Let’s begin this article by establishing the nature of my prose. It is my intention to arrive at some clarity regarding the principle purpose of the emergent apostolic presence in modern-day Christendom. Allow me to lay some foundational elements taken from Isaiah 9:6-7. When reading these verses we must immediately identify the job description, so to speak, of our Chief Apostle and First Born Among Many Brethren, Jesus Christ. When dissected, we should quickly identify what ought to be the evolution of modern-day apostles: Child(1), Son(2), Government(3), Increasing Government(4), Increasing Peace(5), Order(6), Judgment(7) and finally, Justice(8). The eight (8) functions described herein also constitute the change evidenced when the Kingdom of God replaces the philosophy of the Kingdom of men.
Truth be told, often times the trend found in many present day apostles is that they seem to pretend to have a niche market or they own the cornerstone of supernatural ability and revelation. In actuality, while many are trying to spiritualize many natural things, true apostles are intentionally trying to naturalize many spiritual things and lay foundations in inconspicuous places. This in turn, causes inconsequentiality and monotony to take on the quadruple-dimensional love of Christ, which amplifies his purposes in specific individuals and regions. We see this type of defiance when God used the mundane rod of Moses to amplify the very reason for which he had been brought into the kingdom. The same is true of David’s slingshot as well as many other notable examples noted in the scriptures.
In many countries where the god of materialism entrenches itself in Christian culture, we see many novice and immature apostles lean toward boosting their church networks or increasing their public profile as if ‘bigger is better’. They now desire to be slick-looking while enticing many with facades that will soon be purged and blown away like grass in a fire. Scripturally, the apostolic is not a license to a lifestyle of greater wealth or comforts. There is price to pay, so to speak and many people will not be comfortable with this God-given role in his body. In the book of Revelation 2:2, Jesus is pleased with Ephesus for testing those who claimed to be apostles, the Bereans were equally honored because they tested the apostle Paul (Acts 17:11). The Body should approve apostles, however, this often times causes undesirable repercussions.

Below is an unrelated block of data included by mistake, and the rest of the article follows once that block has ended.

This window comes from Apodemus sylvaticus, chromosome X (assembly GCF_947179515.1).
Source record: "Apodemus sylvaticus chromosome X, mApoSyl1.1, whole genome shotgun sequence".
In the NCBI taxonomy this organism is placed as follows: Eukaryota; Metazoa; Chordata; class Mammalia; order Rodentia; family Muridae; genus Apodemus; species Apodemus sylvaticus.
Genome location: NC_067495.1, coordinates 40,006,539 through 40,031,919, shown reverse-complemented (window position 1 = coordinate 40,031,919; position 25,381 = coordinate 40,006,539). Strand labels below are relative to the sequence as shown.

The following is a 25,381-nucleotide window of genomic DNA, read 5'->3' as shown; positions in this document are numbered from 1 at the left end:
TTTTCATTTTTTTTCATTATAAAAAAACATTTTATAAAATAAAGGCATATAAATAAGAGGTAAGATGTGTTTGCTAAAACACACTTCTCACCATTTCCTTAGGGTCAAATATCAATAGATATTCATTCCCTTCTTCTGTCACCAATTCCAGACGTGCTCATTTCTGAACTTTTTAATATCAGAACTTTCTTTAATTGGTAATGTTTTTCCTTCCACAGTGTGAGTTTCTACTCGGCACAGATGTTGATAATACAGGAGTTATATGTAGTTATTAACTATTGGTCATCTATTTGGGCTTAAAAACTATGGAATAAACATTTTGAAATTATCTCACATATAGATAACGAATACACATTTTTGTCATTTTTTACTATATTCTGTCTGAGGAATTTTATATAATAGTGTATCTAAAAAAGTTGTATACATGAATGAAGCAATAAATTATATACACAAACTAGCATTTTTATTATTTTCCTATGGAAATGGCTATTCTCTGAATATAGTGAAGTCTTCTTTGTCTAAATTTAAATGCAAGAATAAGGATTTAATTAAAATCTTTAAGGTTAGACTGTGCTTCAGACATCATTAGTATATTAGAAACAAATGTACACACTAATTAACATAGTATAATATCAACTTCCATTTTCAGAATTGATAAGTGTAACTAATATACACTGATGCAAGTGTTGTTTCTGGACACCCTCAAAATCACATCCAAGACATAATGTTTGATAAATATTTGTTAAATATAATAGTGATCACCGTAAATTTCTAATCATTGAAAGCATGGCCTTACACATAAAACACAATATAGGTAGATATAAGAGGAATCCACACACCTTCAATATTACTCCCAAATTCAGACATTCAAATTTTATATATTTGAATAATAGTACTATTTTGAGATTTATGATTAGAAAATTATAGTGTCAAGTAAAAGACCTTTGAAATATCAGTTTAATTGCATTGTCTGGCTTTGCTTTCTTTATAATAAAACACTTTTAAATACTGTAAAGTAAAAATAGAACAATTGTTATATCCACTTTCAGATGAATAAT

The following scriptures prove that Apostles typically provoke vehement reactions causing the “vipers” to emerge (Acts 16:16-24, 17:5-8, 21:27-36, 1 Corinthians 15:32). They also provoke political unrest that’s why they jailed and killed many (Mathew 10:18). Obviously, religious spirits like Jezebel, Cain, Korah and others would have a problem with this type of leadership (2 Corinthians 11:3-5,13-15, 1John 4:1-6, Galatians 1:8). This is not a curse on apostleship, simply a reaction to walking in our identity and sphere of dominion.
This is not to judge present day apostles who truly have a desire to market the understandings and insights they have received from God. There is nothing wrong with marketing, strategizing or networking as long as the primary purpose is to lead many to Him who is worthy of our calling, Jesus Christ. Isaiah 53:2 says, “the servant grew up before God—a scrawny seedling, a scrubby plant in a parched field. There was nothing attractive him, nothing to cause us to take a second look.” This is a pattern for us as apostles, therefore regardless of the appearance of our apostolic assignment; let’s ascertain that Christ’s fame is our objective and not merely the means to our personal gain. God is not calling anyone to super-apostleship ministries that create fans. Oh, quite contraire! He desires we make disciples who will extend their reach beyond us and proceed to accomplish greater things than we were able to accomplish.
The apostolic reformation has attracted many to titles, positions and office. However, those who commandeer the flagships of apostleship, these sent ones, were never intended to draw attention unto themselves, but rather to Christ’s apostolic life and anointing. To create look-alikes who are simply self-centered leaders who are operating with a spirit of control is not apostleship. It’s dangerously inflated egos at the verge of bursting and causing a big ole mess. Many have attempted to simply overlay an ‘apostolic’ covering atop of charisma or old wineskin institutionalism and hierarchal leadership. This is a satanic counterfeit and the apostle Paul spared no punches when sharply exposing it in his letter to the Corinthian Church (2 Corinthians 11:5,13-15, 12:11)